one thing that is typical of our scientistic moment, as in the late nineteenth century, is the idea that we can derive morality or moral values from evolution. now, i am afraid not, and i will briefly state the overwhelming problems.
(1) the classical is/ought problem: evolution cannot account for normative force or moral claims. so let's say it was counter-evolutionary to take your stuff. is that a reason not to take your stuff? you might have many good arguments that it's wrong to take your stuff, but the idea that i am swimming against the tide of evolution might be met with a mere shrug. what if it turned out that some forms of violence or crime were adaptive? would that show that they were right? also evolution makes use of counter-adaptive behavior as much as adaptive behavior. acting counter-adaptationally is necessary to the progress of the species, and i and my offspring will pay the price if in fact i am so acting.
(2) the basic inference has to be from actuality to etiology: arguments from evolution start by presuming that we are what evolution made us. so look: staring squarely at the data, we ought to speculate that both what we would think of as good behavior and bad have been selected for, insofar as we so stubbornly display both. insofar as evolution has selected us, it has, obvioously, selected both cooperation and competition, good and evil, happiness and pain, and so on. it appears, like the rest of nature, to be morally indifferent. if it was really selecting against theft or individualist philosophy or something it should have done better than it has so far in weeding out thieves and individualists.
in short if you want ethics without god you are going to have to find it elsewhere.
i'm glad the mississippi personhood thingummy failed. probably, what is and what is not a person is not a matter best left to voters. on the other hand i'm not sure it's best left to philosophers or scientists either: it's a wickedly difficult or impossible question in various cases. to tell or remind you of my views on abortion: i am pro-choice. but i am queasy. i think it has been central to the progress of women in some ways, and specifically i definitely agree that every woman ought to control her own sexuality and reproduction. on the other hand, how much a fetus in vitro counts morally is a serious, and perhaps an impossible question. not nothing, and the question of whether abortion is an exercise of the autonomy of the person on whom its performed or the worst sort of violation of another person is just a really hard question. i was pretty clear when i was 16 and my 14-year-old girlfriend had an abortion. i got queasier, i must say, after seeing a number of births, and having some children. so if ron paul is pro-life obstetrician, i can respect that and understand it.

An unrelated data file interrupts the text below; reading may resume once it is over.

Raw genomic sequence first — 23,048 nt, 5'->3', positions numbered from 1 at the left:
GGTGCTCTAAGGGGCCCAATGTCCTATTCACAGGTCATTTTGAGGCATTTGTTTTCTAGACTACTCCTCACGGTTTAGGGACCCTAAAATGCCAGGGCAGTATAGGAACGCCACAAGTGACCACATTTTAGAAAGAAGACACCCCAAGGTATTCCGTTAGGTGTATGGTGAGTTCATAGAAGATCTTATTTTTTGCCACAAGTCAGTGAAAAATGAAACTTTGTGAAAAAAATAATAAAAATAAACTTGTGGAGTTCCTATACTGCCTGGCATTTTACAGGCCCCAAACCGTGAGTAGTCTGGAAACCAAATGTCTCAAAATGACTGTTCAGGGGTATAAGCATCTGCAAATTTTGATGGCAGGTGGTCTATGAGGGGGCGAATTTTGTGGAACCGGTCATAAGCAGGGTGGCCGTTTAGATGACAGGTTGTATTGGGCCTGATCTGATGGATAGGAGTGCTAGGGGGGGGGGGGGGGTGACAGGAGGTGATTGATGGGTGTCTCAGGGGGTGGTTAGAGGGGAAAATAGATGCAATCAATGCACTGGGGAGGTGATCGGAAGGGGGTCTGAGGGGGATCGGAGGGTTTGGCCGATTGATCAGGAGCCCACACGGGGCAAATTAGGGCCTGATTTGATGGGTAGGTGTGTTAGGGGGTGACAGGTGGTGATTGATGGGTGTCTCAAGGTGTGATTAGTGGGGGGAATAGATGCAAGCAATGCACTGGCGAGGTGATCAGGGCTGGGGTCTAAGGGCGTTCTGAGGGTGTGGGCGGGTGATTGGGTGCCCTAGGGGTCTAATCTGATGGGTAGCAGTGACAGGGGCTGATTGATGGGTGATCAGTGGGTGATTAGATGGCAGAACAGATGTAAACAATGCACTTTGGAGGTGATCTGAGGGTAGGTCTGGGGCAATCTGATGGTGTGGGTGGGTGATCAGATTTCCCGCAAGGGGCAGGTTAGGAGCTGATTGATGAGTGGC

really it is a relief not to be a lobbyist, an activist, or a politician. in other words, if the head of naral were queasy, she couldn't say so. and she probably couldn't get queasy. her commitment is immune to revision or experience. obviously, so is a fundamentalist pro-life position. in a way, the extreme and absolute nature of the positions reflects the deep obscurity and difficulty and ambiguity of the question: you need subjective certainty - an absolute rigid faith one way or the other - precisely because the questions of objective truth are impossible to answer. it has to be an absolutely clear answer, precisely because ther is no answer. well, i have the luxury of living with that, because it does not matter what i think.
now if it faces me again with one of my daughters, or god forbid a hypothetical pre-menopausal lover of my own, then i will leave the ultimate decision to her, of course. and i do think that's where it belongs. but i also won't feel exactly right about it.
The two species’ social structure could scarcely be more different. Chimp society consists of a male hierarchy, dominated by the alpha male and his allies, and a female hierarchy beneath it. The alpha male scores most of the paternities, cutting his allies in on others. The females try to mate with every male around, so each may think he’s the father and spare her child. How did a chimplike society ever give rise to the egalitarian, largely monogamous structure of hunter-gatherer groups?
um. what distinguishes us from chimps, apparently, is our complete self-delusion. our evolutionary advantage is hallucinatory self-congratulation. no in all honesty, i'm sure that social cooperation is a feature of our species, as it is of many others. and i'm sure it's adaptational in some circumstances. it is also the way we get into stampedes of collective delusion. rockets, the piece points out, can't be made by one person all alone. nor can such a person develop an arsenal of rockets and launch a nuclear exchange. it will take all of us acting in concert to end life on earth for all the species on the planet. not only do we act more like chimps than new york times writers seem to think we do, we act more like chumps. what i like is the way the question is framed: how can we explain the fact that our species is so amazingly great, so much better than all the rest? it's as though i wrote an autobiography with the goal of explaining why i am so much better than everyone around me. that in itself would be a refutation of the presupposition it was meant to explain.